It is unfortunate that years down the line and with vast development on both policies and laws around sexual gender-based violence, it’s an act that is still justified. Rape is a type of sexual assault usually involving sexual intercourse or other forms of sexual penetration or acts carried out against a person without that person’s consent. It is not uncommon that the survivor’s experience is minimized to what they were wearing during the incident or loopholes are pointed out all in an attempt to invalidate this horrific act. This shifts the responsibility to the victim/survivor of the abuse instead of holding the perpetrator accountable. Acknowledging rape in society is a heavy subject that is dealt with, with a lot of stigmas. It is easier to justify it than to tackle the main issue behind it; abusers and perpetrators exist among us, they are our loved ones, our neighbors, our family, and friends. It is a bitter pill to swallow.
Elsie Akoth, an International Relations and Psychologist student and human rights activist has been vocal about surviving her sexual assaults on social media, doing interviews about it, and organizing peaceful marches that advocate for justice for survivors. In her case, authorities and organizations that deal with such cases were involved and helpful, however, this is usually not the case in many instances. The majority of the survivors do not have access to these facilities as most systems are not reliable. Elsie’s voice on social media created a ripple effect for other survivors to speak up about their own struggles and experiences under the hands of perpetrators. While social media activism works and applies pressure on the system, it often comes with a lot of backlash for the survivors. Most people are branded as attention seekers when speaking out about the injustices they go through. It is even worse for the male survivors who are not able to speak up because of societal expectations on what it means to be a ‘strong man. Invalidating the fact that boys and men can be survivors of sexual assault too.
Rape survivors deal with many challenges as they try to put pieces of their lives back together, with new bold scars. It affects different aspects of their lives, especially socially and romantically. Most survivors develop anxiety, trust issues, and general PTSD (Post- Traumatic Stress Disorder) from the incident. The stigma around rape amplifies these challenges. The majority of the cases involve the perpetrator being a closely related person to the survivor, and healing becomes a challenge. Getting justice they deserve is a major struggle, as only 37% of rape cases are prosecuted and only 18% are convicted. (07_Rape_Prosecution.pdf, n.d.)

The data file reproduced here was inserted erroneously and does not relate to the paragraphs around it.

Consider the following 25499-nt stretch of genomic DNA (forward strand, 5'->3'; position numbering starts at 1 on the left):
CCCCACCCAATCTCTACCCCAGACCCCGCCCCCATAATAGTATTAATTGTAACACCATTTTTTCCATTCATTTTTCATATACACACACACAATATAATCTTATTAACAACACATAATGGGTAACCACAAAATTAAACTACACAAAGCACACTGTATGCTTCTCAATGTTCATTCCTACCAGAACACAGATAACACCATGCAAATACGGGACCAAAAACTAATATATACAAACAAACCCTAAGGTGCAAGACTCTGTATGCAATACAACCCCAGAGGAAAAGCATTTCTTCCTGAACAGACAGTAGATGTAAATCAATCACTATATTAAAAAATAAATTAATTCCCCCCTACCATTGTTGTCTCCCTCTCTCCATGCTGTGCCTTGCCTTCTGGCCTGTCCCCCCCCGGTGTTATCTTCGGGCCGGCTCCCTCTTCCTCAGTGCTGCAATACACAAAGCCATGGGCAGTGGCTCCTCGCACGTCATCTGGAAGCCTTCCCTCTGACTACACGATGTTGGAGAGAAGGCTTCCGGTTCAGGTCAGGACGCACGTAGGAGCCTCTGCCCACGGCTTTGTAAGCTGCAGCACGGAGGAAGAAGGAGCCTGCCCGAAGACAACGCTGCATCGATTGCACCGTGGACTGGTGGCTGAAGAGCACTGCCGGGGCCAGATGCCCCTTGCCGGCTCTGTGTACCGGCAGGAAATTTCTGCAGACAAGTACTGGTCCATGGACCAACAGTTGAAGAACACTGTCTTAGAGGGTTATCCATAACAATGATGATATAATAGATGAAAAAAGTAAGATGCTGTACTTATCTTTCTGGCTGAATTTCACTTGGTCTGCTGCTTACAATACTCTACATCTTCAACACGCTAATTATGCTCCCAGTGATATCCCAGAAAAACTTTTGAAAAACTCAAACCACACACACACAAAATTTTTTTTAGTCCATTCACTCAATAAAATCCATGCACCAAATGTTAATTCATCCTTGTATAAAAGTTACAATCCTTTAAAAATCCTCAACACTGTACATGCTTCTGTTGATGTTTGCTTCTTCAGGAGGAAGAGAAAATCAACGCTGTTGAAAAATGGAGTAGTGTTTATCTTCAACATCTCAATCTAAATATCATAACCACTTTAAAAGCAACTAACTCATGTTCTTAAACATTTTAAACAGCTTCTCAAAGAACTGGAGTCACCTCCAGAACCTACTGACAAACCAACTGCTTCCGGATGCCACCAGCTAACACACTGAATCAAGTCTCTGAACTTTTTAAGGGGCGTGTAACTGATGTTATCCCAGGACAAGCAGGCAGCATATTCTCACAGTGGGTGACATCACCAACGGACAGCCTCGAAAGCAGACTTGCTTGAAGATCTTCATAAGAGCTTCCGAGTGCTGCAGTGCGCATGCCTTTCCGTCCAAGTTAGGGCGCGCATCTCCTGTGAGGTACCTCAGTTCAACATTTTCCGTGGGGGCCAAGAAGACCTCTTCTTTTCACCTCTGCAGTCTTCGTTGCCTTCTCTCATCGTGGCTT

There are ways to cope with sexual assault and rape specifically, and although it may take a while to heal, it eases the burden on the survivor. Going for therapy and having a good support system around helps a great deal. “Acceptance is the beginning of healing; it does not necessarily mean forgiving the perpetrator,” Elsie explains. Monitoring the survivors’ environment is also crucial in order not to be subjected to triggers that would delay or destabilize their healing journey.
Survivors are encouraged to reach out to organizations that fight for human rights and to get professional help. Examples of these organizations are Wangu Kanja Foundation which helps survivors seeking justice and Hisia Psychologist for their mental wellbeing. It is important for the survivors to know they are not alone, and that there is hope in overcoming the situation no matter how hard it may seem at the time.
Nothing justifies rape and other sexual assaults. No matter what the circumstances around it are, it is wrong and never the survivor’s fault. Consent and sex education are an integral part of ensuring sexual assault cases reduce, in ongoing romantic relationships as well. While there are indeed cases of false and malicious accusations, the majority of the accused are often guilty. Believing a survivor’s story may save countless other people from being sexually assaulted especially by the same perpetrator. A dress, alcohol, a date, or even a relationship is not consent. Consent may also be withdrawn during the act. All these do not justify rape. A maybe is not an invite just as a short dress isn’t.
Article by Annabelle Wafula